Eugene Masonic Cemetery

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Masonic Cemetery and Hope Abbey Mausoleum
Eugene Masonic Cemetery in Eugene, Oregon (2013) - 02.JPG
Eugene Masonic Cemetery is located in Oregon
Eugene Masonic Cemetery
Eugene Masonic Cemetery is located in the US
Eugene Masonic Cemetery
Location25th and University Sts., Eugene, Oregon
Coordinates44°1′53″N 123°4′24″W / 44.03139°N 123.07333°W / 44.03139; -123.07333Coordinates: 44°1′53″N 123°4′24″W / 44.03139°N 123.07333°W / 44.03139; -123.07333
Area10.1 acres (4.1 ha)
ArchitectLawrence, Ellis F.; Portland Mausoleum Co.
Architectural styleancient Egyptian
NRHP reference #80003336[1]
Added to NRHPSeptember 15, 1980

The Eugene Masonic Cemetery, the oldest[2] cemetery in Eugene, Oregon, is one of the oldest privately owned and continuously operating historic entities in Lane County. Incorporated as a burial site in 1859,[3] the same year Oregon became a state, it occupies ten acres on a knoll in southeast Eugene, with main entrance gate at University Street and 25th Avenue. The cemetery contains Hope Abbey Mausoleum which, together with the cemetery itself, was placed on the National Register of Historic Places in 1980.

The cemetery was originally owned by Masonic Lodge No.11, but has been owned and operated since 1994 by the non-profit Eugene Masonic Cemetery Association, whose board members are volunteers. It retains Masonic in its name as an important historic reference, but is no longer officially affiliated with Freemasonry.

The Masonic Cemetery and Hope Abbey Mausoleum in Eugene, Oregon dates from 1859. It was listed on the U.S. National Register of Historic Places in 1980.[1]


The cemetery was established on a treeless hill in the country outside Eugene. For many years it was one of the principal resting places chosen for Eugene's prominent citizens, a number of whom are listed below. Through many generations and in varying conditions it was managed by the local Masonic lodge, but eventually the load became too much, and the site, overrun by weeds and blackberries and subject to vandalism, became a matter of public concern. The City of Eugene, with co-operation from the Masonic Lodge, began a process that resulted in transfer of ownership to a new Eugene Masonic Cemetery Association (EMCA).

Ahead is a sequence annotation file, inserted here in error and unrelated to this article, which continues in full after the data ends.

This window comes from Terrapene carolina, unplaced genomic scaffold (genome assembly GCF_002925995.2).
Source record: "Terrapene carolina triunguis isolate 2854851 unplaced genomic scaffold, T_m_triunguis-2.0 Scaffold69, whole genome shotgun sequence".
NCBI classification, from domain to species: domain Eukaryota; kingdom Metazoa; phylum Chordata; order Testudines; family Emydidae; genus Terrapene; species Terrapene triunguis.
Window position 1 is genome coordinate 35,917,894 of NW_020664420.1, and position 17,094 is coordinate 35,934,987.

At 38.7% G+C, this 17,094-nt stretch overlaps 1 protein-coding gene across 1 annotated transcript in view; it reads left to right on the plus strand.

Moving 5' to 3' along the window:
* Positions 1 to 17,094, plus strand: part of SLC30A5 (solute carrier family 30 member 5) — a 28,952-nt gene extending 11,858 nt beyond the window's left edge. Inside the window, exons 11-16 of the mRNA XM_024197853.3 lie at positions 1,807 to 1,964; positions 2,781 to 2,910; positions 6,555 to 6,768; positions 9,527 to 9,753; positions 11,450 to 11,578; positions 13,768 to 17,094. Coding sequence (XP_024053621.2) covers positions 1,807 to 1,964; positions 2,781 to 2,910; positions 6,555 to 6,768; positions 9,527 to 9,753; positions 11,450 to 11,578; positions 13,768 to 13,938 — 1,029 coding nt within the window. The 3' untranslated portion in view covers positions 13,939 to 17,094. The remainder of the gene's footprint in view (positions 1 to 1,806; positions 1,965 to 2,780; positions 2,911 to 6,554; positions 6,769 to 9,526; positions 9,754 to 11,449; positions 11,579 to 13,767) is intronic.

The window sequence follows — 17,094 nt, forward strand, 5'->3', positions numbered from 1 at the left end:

The Association's immediate goal was to reverse generations of neglect, and its primary aim remains the restoration and interpretation of this historic resource. Since 1994, EMCA has largely restored the native and heritage landscape of the cemetery. Over $200,000 has been invested in restoration of Hope Abbey Mausoleum and repair of hundreds of damaged historic tombstones. The goal of historic interpretation resulted in production of a book, Full of Life, numerous brochures and over 50 interpretive signs on site. These and many other improvements have transformed the cemetery from an urban disaster to an urban amenity.

The site[edit]

Originally treeless and, like the valley floor, covered with prairie grasses and wildflowers, the cemetery is now dominated by a mature stand of Douglas-fir trees, together with a wide variety of understory species. One of the EMCA's first acts was the development of a landscape plan, which emphasizes the cultivation of native plants—more than 100 native species of plants can be found in the cemetery—and the preservation of the site's unique qualities as an island of tranquility in an urban setting. In 2006 the Eugene Tree Foundation presented its award for excellence in stewardship of an urban forest to EMCA. Mowing is limited from early spring through late fall to allow the native plants to flourish and provide an uninterrupted display.

The cemetery was initially formally platted in a grid with streets and alleys. Numerous family plots, measuring 20×20 feet, were purchased by pioneer subscribers for 15 dollars. Over the years, the Eugene Masonic Cemetery has remained an active cemetery, and even today a limited number of in-ground burial spaces are still available. A scatter garden for burial of cremated remains was created in 1997, and a Jewish section of the cemetery has been defined and consecrated.